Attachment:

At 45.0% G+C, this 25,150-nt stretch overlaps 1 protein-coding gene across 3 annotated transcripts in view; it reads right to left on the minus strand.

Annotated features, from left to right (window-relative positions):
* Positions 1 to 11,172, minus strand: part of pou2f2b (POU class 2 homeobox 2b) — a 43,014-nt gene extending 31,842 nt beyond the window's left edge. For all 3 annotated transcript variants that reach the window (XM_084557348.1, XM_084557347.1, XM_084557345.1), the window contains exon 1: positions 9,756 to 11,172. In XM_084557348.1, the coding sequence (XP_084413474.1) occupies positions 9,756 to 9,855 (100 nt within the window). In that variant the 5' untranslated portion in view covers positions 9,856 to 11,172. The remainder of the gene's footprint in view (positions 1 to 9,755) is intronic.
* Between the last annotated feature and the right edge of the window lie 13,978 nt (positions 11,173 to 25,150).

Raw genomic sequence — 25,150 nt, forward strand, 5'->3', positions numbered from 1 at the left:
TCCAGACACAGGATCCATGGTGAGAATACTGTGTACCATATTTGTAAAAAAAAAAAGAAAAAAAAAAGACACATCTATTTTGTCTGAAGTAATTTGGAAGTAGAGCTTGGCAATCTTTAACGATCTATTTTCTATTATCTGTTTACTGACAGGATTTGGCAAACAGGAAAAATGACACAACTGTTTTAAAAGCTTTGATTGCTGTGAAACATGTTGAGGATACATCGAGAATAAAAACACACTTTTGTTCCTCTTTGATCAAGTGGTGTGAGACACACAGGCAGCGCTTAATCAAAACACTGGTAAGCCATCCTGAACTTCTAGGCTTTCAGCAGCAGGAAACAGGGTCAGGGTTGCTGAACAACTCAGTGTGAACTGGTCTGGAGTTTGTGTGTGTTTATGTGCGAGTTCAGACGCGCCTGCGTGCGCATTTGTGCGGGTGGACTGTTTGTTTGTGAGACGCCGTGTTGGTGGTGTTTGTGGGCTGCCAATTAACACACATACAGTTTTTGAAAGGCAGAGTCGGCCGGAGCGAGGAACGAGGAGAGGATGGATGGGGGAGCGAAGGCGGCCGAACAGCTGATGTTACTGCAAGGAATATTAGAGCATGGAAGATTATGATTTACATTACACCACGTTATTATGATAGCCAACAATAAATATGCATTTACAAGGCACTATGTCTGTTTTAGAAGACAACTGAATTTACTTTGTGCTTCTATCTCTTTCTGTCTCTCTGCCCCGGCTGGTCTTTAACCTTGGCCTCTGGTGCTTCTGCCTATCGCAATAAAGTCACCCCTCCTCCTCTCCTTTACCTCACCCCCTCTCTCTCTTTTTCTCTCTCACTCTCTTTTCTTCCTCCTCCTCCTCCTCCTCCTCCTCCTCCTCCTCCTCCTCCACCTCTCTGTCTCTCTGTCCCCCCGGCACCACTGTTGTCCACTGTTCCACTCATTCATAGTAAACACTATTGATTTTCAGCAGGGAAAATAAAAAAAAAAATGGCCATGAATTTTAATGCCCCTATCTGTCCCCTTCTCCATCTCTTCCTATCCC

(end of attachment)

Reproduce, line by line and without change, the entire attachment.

At 45.0% G+C, this 25,150-nt stretch overlaps 1 protein-coding gene across 3 annotated transcripts in view; it reads right to left on the minus strand.

Annotated features, from left to right (window-relative positions):
* Positions 1 to 11,172, minus strand: part of pou2f2b (POU class 2 homeobox 2b) — a 43,014-nt gene extending 31,842 nt beyond the window's left edge. For all 3 annotated transcript variants that reach the window (XM_084557348.1, XM_084557347.1, XM_084557345.1), the window contains exon 1: positions 9,756 to 11,172. In XM_084557348.1, the coding sequence (XP_084413474.1) occupies positions 9,756 to 9,855 (100 nt within the window). In that variant the 5' untranslated portion in view covers positions 9,856 to 11,172. The remainder of the gene's footprint in view (positions 1 to 9,755) is intronic.
* Between the last annotated feature and the right edge of the window lie 13,978 nt (positions 11,173 to 25,150).

Raw genomic sequence — 25,150 nt, forward strand, 5'->3', positions numbered from 1 at the left:
TCCAGACACAGGATCCATGGTGAGAATACTGTGTACCATATTTGTAAAAAAAAAAAGAAAAAAAAAAGACACATCTATTTTGTCTGAAGTAATTTGGAAGTAGAGCTTGGCAATCTTTAACGATCTATTTTCTATTATCTGTTTACTGACAGGATTTGGCAAACAGGAAAAATGACACAACTGTTTTAAAAGCTTTGATTGCTGTGAAACATGTTGAGGATACATCGAGAATAAAAACACACTTTTGTTCCTCTTTGATCAAGTGGTGTGAGACACACAGGCAGCGCTTAATCAAAACACTGGTAAGCCATCCTGAACTTCTAGGCTTTCAGCAGCAGGAAACAGGGTCAGGGTTGCTGAACAACTCAGTGTGAACTGGTCTGGAGTTTGTGTGTGTTTATGTGCGAGTTCAGACGCGCCTGCGTGCGCATTTGTGCGGGTGGACTGTTTGTTTGTGAGACGCCGTGTTGGTGGTGTTTGTGGGCTGCCAATTAACACACATACAGTTTTTGAAAGGCAGAGTCGGCCGGAGCGAGGAACGAGGAGAGGATGGATGGGGGAGCGAAGGCGGCCGAACAGCTGATGTTACTGCAAGGAATATTAGAGCATGGAAGATTATGATTTACATTACACCACGTTATTATGATAGCCAACAATAAATATGCATTTACAAGGCACTATGTCTGTTTTAGAAGACAACTGAATTTACTTTGTGCTTCTATCTCTTTCTGTCTCTCTGCCCCGGCTGGTCTTTAACCTTGGCCTCTGGTGCTTCTGCCTATCGCAATAAAGTCACCCCTCCTCCTCTCCTTTACCTCACCCCCTCTCTCTCTTTTTCTCTCTCACTCTCTTTTCTTCCTCCTCCTCCTCCTCCTCCTCCTCCTCCTCCTCCTCCTCCACCTCTCTGTCTCTCTGTCCCCCCGGCACCACTGTTGTCCACTGTTCCACTCATTCATAGTAAACACTATTGATTTTCAGCAGGGAAAATAAAAAAAAAAATGGCCATGAATTTTAATGCCCCTATCTGTCCCCTTCTCCATCTCTTCCTATCCC